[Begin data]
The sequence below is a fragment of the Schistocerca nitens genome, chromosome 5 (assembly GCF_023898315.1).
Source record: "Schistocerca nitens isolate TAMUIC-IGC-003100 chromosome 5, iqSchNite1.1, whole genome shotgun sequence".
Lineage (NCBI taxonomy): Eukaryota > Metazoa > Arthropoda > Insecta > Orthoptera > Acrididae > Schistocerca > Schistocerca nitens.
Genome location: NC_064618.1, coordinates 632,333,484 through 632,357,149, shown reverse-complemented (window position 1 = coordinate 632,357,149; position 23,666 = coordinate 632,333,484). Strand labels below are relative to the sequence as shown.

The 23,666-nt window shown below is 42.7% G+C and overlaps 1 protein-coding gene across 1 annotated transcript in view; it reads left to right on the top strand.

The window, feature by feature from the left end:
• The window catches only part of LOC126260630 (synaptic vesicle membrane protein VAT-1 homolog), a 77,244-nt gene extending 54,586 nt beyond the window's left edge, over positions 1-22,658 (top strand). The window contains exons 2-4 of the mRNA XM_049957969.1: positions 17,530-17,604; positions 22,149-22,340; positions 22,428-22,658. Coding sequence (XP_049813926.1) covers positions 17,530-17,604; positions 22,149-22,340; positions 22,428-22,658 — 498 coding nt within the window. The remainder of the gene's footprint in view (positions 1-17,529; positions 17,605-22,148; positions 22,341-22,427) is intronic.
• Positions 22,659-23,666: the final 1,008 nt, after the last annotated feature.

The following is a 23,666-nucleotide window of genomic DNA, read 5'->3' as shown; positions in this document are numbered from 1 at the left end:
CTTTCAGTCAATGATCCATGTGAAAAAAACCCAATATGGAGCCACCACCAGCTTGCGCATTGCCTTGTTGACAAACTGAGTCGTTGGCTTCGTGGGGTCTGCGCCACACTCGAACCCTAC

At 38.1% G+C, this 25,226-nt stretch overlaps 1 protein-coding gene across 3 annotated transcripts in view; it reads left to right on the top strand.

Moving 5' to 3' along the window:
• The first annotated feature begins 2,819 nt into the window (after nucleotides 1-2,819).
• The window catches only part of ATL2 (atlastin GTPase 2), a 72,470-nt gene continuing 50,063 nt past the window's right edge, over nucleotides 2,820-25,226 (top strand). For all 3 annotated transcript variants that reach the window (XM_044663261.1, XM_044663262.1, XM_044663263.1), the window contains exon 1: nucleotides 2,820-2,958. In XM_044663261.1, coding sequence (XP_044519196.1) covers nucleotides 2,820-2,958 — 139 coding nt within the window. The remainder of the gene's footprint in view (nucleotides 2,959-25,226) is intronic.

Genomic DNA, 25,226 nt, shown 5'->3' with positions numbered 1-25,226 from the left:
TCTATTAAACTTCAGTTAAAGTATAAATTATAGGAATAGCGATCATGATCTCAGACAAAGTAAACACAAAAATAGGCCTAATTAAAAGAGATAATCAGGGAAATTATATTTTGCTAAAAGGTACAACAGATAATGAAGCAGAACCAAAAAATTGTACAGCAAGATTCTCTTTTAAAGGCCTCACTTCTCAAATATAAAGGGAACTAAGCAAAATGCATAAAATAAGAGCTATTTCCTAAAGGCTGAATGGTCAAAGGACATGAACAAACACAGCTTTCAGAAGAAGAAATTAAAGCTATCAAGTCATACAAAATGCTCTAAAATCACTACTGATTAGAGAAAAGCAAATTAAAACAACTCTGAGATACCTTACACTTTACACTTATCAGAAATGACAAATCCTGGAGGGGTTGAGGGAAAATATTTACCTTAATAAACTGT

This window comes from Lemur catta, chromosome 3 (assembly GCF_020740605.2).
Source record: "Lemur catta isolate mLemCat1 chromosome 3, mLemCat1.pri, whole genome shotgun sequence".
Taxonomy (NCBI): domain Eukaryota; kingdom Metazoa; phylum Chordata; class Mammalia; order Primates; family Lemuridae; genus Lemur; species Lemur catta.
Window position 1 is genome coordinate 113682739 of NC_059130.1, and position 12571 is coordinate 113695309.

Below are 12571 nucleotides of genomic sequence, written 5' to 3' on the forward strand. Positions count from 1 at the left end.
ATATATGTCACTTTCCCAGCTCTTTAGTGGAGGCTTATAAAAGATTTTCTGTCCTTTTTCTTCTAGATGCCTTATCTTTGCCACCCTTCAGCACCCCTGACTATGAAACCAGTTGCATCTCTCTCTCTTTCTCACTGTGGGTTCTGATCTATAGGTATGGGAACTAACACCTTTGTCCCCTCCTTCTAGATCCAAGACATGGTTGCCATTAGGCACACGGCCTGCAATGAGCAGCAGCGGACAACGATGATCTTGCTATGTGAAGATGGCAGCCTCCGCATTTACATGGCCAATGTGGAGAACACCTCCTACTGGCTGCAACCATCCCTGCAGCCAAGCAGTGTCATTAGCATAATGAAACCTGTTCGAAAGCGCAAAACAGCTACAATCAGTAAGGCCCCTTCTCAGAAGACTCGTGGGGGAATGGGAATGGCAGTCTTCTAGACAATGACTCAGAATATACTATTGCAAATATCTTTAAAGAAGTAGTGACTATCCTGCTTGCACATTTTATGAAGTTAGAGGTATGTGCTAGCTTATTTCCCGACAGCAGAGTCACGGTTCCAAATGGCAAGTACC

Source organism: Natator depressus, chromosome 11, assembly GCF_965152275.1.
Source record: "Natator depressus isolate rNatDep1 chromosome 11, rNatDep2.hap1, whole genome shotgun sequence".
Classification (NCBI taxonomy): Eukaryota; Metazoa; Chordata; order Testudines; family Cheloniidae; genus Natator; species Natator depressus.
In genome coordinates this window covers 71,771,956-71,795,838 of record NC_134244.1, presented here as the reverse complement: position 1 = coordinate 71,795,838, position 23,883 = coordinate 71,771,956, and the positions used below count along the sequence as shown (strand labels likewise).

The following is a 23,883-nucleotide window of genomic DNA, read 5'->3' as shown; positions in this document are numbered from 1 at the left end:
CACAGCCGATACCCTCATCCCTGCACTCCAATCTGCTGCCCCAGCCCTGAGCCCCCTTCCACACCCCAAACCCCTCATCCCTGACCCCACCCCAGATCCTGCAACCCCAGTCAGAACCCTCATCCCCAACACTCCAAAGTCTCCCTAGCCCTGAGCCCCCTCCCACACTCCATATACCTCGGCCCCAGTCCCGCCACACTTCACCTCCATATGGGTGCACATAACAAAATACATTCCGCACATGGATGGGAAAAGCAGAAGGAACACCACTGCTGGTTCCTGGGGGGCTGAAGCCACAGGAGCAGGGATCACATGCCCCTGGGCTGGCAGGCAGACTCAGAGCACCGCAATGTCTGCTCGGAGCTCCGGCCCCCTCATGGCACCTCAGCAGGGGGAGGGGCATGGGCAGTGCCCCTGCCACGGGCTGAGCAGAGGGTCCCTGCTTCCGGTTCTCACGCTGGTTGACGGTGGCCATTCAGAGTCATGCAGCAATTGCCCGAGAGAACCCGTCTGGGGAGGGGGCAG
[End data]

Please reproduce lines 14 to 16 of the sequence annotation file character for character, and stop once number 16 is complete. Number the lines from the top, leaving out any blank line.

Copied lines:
• The window catches only part of ATL2 (atlastin GTPase 2), a 72,470-nt gene continuing 50,063 nt past the window's right edge, over nucleotides 2,820-25,226 (top strand). For all 3 annotated transcript variants that reach the window (XM_044663261.1, XM_044663262.1, XM_044663263.1), the window contains exon 1: nucleotides 2,820-2,958. In XM_044663261.1, coding sequence (XP_044519196.1) covers nucleotides 2,820-2,958 — 139 coding nt within the window. The remainder of the gene's footprint in view (nucleotides 2,959-25,226) is intronic.

Genomic DNA, 25,226 nt, shown 5'->3' with positions numbered 1-25,226 from the left:
TCTATTAAACTTCAGTTAAAGTATAAATTATAGGAATAGCGATCATGATCTCAGACAAAGTAAACACAAAAATAGGCCTAATTAAAAGAGATAATCAGGGAAATTATATTTTGCTAAAAGGTACAACAGATAATGAAGCAGAACCAAAAAATTGTACAGCAAGATTCTCTTTTAAAGGCCTCACTTCTCAAATATAAAGGGAACTAAGCAAAATGCATAAAATAAGAGCTATTTCCTAAAGGCTGAATGGTCAAAGGACATGAACAAACACAGCTTTCAGAAGAAGAAATTAAAGCTATCAAGTCATACAAAATGCTCTAAAATCACTACTGATTAGAGAAAAGCAAATTAAAACAACTCTGAGATACCTTACACTTTACACTTATCAGAAATGACAAATCCTGGAGGGGTTGAGGGAAAATATTTACCTTAATAAACTGT